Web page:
Devolution is about how parliaments and governments make decisions. Queen Elizabeth’s reign saw separate legislatures and executives in Scotland, Wales and Northern Ireland. They have many powers to make laws and deliver public services called devolved powers. The UK Parliament and UK Government retain some powers across the whole of the UK called reserved powers.
In 1997 voters chose to create a Scottish Parliament and a National Assembly for Wales. In Northern Ireland devolution was a key element of the Belfast (Good Friday) Agreement and was supported in a referendum in 1998. The UK Government has also developed decentralisation in England.
Key legislation includes:
– Scotland Act 1998, Northern Ireland Act 1998, Greater London Authority Act 1999, Government of Wales Act 2006, Northern Ireland Act 2006, Northern Ireland Act 2009, Scotland Act 2012, Wales Act 2014 and the Scotland Act 2016.
Other key legislation enacted during Queen Elizabeth’s reign includes:
– House of Lords: Life Peerages Act 1958 – creation of life peers
– House of Lords Act 1999 all but abolished hereditary peerages
– Fixed-term Parliaments Act 2011 the first time set in legislation a default fixed election date for a general election and removed PM’s ability to choose when to call a snap election.
– Human Rights Act 1998 incorporation of the European Convention on Human Rights into UK law
– Sexual Offences Act 1967 / 2003 decriminalised homosexual acts
– The Marriage (Same Sex Couples) Act 2013 was passed on 17 July 2013.The first marriages of same sex couples took place on Saturday 29 March 2014.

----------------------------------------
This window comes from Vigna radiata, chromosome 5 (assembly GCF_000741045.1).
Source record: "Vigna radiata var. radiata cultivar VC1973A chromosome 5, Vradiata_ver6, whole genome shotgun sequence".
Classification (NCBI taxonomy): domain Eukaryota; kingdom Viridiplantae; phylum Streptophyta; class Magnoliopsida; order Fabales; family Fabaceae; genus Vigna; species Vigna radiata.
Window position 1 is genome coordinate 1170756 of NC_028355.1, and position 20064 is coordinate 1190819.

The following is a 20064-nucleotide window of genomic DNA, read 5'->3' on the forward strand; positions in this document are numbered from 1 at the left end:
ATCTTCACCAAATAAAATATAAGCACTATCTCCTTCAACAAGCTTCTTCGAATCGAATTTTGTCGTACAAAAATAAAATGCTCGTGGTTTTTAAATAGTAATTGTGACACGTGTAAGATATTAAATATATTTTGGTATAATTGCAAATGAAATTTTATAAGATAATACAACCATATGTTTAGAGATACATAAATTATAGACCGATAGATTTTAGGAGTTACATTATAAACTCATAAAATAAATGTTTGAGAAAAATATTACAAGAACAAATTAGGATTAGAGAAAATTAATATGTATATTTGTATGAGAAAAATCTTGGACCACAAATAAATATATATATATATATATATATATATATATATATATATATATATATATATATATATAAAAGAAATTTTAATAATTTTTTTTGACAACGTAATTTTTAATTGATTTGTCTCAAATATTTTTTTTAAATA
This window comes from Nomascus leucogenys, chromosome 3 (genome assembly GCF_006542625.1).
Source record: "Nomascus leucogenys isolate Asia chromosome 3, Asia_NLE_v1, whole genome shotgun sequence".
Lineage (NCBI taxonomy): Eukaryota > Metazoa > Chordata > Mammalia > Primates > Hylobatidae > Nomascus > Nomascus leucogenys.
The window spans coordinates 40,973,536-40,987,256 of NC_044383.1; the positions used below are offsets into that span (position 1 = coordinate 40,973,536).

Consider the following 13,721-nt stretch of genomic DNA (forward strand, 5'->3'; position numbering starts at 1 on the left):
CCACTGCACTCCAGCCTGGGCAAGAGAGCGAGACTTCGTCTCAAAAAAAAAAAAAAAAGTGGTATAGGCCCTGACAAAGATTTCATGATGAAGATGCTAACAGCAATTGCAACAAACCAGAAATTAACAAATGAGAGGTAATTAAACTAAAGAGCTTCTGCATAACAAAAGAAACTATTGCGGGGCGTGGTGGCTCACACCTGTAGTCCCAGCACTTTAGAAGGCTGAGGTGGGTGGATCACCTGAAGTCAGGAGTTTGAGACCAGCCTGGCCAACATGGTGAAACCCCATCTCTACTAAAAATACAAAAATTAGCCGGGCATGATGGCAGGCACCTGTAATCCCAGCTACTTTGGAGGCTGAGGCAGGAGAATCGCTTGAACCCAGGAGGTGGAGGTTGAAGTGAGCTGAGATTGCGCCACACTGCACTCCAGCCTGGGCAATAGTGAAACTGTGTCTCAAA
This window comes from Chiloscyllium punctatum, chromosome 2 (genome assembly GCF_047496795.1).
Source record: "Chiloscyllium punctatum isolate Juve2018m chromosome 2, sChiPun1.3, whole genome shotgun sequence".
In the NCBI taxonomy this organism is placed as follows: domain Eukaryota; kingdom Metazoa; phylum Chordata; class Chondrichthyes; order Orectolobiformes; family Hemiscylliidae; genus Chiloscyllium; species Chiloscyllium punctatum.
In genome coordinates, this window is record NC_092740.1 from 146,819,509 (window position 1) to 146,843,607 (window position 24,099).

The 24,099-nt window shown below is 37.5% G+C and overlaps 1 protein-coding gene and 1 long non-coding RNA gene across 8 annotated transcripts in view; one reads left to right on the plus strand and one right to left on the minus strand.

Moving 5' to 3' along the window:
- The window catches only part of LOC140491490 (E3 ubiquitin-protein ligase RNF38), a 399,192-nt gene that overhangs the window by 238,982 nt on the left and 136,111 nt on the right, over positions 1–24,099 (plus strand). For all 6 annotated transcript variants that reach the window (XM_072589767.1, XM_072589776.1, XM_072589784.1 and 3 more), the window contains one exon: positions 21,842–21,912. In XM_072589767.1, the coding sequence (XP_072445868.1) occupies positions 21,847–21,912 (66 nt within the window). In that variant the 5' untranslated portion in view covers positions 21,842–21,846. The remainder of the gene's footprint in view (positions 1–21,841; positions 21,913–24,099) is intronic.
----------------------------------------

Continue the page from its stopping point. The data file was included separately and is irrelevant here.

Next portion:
– Freedom of Information Act 2000 creates a public “right of access” to information held by public authorities
– Copyright Designs and Patents Act 1988 sets out the principal legislation regarding intellectual property rights.
Until 2006, the Lord Chancellor was part of the executive, the legislature and the judiciary. On April 3 2006 The Constitutional Reform Act 2005 established the Lord Chief Justice as President of the Courts of England and Wales and Head of its Judiciary, a role previously performed by the Lord Chancellor. The judiciary was officially recognised as a fully independent branch of the government.
– Courts Act 1971 – reforms and modernises the courts system of England and Wales. It established the Crown Court, introduced the posts of circuit judge and recorder and abolished various local courts across the country
All the King’s men & women – QCs become KCs:
Various changes from money to stamps will eventually be made following the transition from the second Elizabethan age to the third Caroline age.
Her Majesty’s Theatre on London’s Haymarket, built in 1897, will be renamed His Majesty’s Theatre , LWTheatres / Andrew Lloyd Webber (who have owned the building since 2000) have confirmed.
One change, however, was automatic. One consequence of Queen Elizabeth II’s death was that Queen’s Counsel (QC) became King’s Counsel (KC).
The Bar Council pointed out: “We have been advised by the Crown Office that the title Queen’s Counsel (QC) changes to King’s Counsel (KC) with immediate effect. The change is automatic so there are no new Letters Patent.”
The title King’s Counsel is likely to endure for at least 100 years given the prospective male lineage of the Royal Family.
The title of KC is awarded to those who have demonstrated particular skill and expertise in advocacy. KCs are appointed by the U.K. monarch, on the advice of the Lord Chancellor who works with advisors on an independent selection panel. The first Queen’s Counsel (QC) was appointed in 1597 by Queen Elizabeth I.